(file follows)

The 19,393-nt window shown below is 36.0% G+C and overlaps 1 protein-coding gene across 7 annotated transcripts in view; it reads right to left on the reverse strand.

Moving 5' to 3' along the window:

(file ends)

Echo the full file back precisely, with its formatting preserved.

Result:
The 19,393-nt window shown below is 36.0% G+C and overlaps 1 protein-coding gene across 7 annotated transcripts in view; it reads right to left on the reverse strand.

Moving 5' to 3' along the window: